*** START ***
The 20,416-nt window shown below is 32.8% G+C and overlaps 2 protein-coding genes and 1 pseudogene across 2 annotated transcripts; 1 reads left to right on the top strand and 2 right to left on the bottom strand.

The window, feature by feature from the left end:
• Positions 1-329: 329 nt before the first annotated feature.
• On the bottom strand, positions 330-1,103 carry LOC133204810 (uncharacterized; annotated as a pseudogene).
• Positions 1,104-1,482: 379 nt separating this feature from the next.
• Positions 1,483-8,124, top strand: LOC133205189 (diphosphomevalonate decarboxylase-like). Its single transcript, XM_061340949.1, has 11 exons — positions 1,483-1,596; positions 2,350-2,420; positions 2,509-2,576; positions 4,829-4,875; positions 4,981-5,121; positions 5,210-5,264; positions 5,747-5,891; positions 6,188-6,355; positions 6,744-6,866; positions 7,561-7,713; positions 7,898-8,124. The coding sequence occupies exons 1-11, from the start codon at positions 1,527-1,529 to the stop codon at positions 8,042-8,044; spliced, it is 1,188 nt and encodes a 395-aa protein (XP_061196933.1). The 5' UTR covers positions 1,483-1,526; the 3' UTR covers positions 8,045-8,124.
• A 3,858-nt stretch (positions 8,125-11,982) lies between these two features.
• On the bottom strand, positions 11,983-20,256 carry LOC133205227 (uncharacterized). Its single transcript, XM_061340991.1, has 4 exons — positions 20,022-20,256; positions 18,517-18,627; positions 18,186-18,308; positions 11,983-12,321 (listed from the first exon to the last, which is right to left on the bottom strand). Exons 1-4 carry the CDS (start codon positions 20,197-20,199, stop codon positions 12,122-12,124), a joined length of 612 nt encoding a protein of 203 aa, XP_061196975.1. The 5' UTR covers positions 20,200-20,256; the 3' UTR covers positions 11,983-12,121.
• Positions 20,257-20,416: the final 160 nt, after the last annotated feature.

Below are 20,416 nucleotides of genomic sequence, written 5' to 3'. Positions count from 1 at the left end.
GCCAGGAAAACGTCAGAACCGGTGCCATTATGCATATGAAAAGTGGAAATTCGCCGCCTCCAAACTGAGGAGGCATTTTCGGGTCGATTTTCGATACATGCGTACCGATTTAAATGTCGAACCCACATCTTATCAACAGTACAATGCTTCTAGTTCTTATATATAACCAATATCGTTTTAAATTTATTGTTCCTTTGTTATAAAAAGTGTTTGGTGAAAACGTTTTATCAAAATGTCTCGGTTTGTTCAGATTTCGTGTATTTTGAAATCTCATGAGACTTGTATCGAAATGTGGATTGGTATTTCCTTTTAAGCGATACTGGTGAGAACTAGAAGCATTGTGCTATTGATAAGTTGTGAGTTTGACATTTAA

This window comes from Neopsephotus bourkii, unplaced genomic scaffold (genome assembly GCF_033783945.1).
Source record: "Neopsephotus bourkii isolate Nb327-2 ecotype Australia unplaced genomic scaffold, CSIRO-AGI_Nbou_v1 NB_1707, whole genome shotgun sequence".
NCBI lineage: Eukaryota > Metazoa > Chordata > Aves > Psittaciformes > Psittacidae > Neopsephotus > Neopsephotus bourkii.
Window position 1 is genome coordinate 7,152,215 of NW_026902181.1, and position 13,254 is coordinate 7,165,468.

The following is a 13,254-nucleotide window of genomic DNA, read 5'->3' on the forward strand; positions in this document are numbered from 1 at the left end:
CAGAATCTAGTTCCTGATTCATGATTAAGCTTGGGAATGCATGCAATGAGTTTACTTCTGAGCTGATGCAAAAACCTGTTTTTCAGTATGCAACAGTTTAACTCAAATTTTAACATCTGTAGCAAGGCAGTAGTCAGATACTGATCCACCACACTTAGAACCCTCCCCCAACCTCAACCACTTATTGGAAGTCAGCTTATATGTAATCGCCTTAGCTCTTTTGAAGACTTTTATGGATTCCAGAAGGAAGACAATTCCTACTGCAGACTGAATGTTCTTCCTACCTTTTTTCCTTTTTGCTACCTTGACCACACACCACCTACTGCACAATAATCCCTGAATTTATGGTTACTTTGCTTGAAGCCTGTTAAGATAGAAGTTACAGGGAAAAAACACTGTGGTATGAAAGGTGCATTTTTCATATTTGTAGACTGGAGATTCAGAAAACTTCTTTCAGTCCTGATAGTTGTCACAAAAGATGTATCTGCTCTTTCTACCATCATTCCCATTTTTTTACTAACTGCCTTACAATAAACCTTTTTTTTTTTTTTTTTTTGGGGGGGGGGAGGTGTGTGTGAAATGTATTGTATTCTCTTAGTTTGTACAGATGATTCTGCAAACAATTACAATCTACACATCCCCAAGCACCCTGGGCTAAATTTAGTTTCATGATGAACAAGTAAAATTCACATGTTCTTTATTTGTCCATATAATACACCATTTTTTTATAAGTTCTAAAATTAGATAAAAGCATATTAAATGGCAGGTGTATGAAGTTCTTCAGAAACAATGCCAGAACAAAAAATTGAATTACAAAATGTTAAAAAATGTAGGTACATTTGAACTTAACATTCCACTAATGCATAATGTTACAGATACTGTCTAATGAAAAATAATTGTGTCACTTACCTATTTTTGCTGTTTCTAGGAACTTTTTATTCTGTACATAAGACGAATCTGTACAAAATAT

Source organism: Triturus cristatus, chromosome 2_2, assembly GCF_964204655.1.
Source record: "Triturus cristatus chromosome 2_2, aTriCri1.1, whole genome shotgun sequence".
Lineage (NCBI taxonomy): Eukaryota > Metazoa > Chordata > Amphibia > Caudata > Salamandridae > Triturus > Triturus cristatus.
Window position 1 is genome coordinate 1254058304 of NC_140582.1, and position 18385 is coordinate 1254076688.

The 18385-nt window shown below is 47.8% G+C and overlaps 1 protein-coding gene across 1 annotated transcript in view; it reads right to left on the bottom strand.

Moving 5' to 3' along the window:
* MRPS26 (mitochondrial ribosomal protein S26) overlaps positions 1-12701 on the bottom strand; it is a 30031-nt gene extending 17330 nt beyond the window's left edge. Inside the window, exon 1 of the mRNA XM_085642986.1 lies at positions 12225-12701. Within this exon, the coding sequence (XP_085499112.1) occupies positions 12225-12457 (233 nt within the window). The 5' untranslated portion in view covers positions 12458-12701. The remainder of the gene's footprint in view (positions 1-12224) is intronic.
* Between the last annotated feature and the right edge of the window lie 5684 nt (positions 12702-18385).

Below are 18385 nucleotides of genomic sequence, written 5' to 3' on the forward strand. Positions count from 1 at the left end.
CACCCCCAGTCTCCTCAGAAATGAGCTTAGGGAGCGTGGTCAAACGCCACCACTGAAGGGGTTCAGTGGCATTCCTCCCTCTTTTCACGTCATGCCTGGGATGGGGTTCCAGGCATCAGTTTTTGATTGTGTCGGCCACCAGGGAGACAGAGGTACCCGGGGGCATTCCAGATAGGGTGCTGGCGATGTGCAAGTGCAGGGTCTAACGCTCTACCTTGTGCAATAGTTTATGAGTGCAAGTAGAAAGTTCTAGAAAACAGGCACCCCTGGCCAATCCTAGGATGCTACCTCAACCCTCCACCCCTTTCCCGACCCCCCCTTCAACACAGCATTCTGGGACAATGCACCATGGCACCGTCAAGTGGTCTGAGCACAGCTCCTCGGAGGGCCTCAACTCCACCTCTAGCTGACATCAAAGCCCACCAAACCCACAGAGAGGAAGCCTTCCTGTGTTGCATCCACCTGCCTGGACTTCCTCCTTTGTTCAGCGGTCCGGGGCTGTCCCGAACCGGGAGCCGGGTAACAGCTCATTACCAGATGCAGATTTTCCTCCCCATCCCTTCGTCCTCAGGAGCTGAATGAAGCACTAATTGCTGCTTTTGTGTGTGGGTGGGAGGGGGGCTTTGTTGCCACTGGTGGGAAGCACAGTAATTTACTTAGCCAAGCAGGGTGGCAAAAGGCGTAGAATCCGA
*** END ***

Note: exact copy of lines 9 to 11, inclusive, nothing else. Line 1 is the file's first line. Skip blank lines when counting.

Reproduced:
• Positions 20,257-20,416: the final 160 nt, after the last annotated feature.

Below are 20,416 nucleotides of genomic sequence, written 5' to 3'. Positions count from 1 at the left end.
GCCAGGAAAACGTCAGAACCGGTGCCATTATGCATATGAAAAGTGGAAATTCGCCGCCTCCAAACTGAGGAGGCATTTTCGGGTCGATTTTCGATACATGCGTACCGATTTAAATGTCGAACCCACATCTTATCAACAGTACAATGCTTCTAGTTCTTATATATAACCAATATCGTTTTAAATTTATTGTTCCTTTGTTATAAAAAGTGTTTGGTGAAAACGTTTTATCAAAATGTCTCGGTTTGTTCAGATTTCGTGTATTTTGAAATCTCATGAGACTTGTATCGAAATGTGGATTGGTATTTCCTTTTAAGCGATACTGGTGAGAACTAGAAGCATTGTGCTATTGATAAGTTGTGAGTTTGACATTTAA